Posted on 30 Nov 2017 by laylan
Orion’s computer-controlled fuel injection electronics ready for installation
Airbus recently announced that it has delivered the Propulsion Drive Electronics, or PDE, to the Orion Service Module integration hall – this is the real thing that will fly on the first Exploration Mission-1 around the Moon.
The computers inside the black box will control the propulsion system to direct and propel the first Orion mission around the Moon. And they have a lot of work to do. Commands to move the spacecraft involve driving valves, thrusters, tanks, and gimbals – all while checking pressure and temperature sensors to ensure all elements work perfectly together.
The computers are so precise they manage accurate timing of the valves opening and closing, to ensure thruster firings with a precision down to the millisecond. The PDE drives thrusters that were designed and built decades apart; the main engine on Orion is a repurposed Shuttle engine from the 1980s; while the 24 attitude thrusters are of a more recent design and used on Europe’s Automated Transfer Vehicle. Each thruster type has different methods of control and the PDE is designed to instruct each as needed, adapting to the interface of three types of engines while calculating time of firing, the fuel required and the direction of the thruster.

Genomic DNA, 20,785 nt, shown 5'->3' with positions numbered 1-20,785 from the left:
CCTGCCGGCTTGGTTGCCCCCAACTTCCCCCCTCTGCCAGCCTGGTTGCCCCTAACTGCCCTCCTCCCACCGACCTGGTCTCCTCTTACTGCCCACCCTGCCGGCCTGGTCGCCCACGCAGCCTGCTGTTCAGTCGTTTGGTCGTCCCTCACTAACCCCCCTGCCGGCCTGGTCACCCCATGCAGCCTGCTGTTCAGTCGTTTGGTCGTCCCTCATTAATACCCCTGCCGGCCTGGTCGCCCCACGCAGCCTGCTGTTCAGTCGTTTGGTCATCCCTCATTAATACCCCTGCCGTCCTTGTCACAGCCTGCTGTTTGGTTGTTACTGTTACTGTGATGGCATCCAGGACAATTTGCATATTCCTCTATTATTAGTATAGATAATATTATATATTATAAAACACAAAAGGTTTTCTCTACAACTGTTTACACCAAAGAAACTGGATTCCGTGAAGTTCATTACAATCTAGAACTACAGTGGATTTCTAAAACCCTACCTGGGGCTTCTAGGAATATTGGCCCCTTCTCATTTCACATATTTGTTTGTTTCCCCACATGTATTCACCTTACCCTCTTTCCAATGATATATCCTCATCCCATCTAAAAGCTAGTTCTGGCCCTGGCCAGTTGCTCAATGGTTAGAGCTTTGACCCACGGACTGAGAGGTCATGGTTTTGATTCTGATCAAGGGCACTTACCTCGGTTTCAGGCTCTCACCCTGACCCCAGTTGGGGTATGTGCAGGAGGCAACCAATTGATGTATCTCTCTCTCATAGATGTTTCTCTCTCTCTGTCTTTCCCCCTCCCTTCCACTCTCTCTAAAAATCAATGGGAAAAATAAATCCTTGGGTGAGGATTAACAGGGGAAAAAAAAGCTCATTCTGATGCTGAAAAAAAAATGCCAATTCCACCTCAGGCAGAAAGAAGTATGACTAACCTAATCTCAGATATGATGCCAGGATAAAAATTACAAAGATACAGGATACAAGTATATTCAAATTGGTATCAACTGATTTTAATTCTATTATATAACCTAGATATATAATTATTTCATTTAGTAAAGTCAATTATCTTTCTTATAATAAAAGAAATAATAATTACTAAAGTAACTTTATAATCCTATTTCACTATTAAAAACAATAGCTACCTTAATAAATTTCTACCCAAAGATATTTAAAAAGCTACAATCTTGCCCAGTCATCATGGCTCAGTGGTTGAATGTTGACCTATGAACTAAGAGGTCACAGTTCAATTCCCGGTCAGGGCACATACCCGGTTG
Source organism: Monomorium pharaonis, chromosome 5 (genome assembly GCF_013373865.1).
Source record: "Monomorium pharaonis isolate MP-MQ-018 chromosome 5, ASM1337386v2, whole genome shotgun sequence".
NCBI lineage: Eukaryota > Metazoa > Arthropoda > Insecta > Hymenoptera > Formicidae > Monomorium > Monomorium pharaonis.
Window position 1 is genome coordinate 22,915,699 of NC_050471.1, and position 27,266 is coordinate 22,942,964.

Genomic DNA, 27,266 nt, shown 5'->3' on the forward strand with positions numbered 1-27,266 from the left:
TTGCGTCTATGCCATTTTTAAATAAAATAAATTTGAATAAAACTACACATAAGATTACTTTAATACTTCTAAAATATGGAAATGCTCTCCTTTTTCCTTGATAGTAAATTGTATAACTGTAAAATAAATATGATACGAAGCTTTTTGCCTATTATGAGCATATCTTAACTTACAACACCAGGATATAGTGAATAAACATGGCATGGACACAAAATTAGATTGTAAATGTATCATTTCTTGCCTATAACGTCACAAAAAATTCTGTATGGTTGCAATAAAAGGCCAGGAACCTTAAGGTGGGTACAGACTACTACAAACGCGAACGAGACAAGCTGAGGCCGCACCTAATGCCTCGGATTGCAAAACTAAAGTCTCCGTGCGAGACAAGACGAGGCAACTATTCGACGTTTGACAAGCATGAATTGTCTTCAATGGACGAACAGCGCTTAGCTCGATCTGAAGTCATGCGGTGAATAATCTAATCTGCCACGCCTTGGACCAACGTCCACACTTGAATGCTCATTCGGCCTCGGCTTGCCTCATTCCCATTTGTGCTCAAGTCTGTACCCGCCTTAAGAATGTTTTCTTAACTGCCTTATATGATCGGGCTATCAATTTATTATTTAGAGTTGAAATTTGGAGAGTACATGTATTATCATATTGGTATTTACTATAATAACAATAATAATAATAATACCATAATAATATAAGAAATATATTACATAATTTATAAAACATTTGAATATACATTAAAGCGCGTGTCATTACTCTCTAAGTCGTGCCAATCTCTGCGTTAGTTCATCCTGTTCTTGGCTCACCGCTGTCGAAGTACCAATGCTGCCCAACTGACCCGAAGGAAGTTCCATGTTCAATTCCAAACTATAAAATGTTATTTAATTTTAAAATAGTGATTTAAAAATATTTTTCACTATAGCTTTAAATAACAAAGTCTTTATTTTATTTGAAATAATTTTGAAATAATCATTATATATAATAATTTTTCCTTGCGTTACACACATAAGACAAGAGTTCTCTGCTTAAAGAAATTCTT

Such an important element comes with a spare included – there is no easy maintenance when you are over 300 000 km from Earth – each PDE has a ‘redundant’ copy – if ever one should fail, the other will take over seamlessly.
These computers need to be put through their paces so extensive testing is running in parallel. A functional model of the PDE is being tested in Denver, Colorado, USA, to see how they work together with the other subsystems. Two more models are being tested at a facility in Les Mureaux, France, for more quality control. Lastly two PDE models are being tested together with real propulsion hardware and propellant on the Propulsion Qualification Model at NASA White Sands Test Facility, New Mexico, USA. Work on Orion is running across continents 24 hours a day.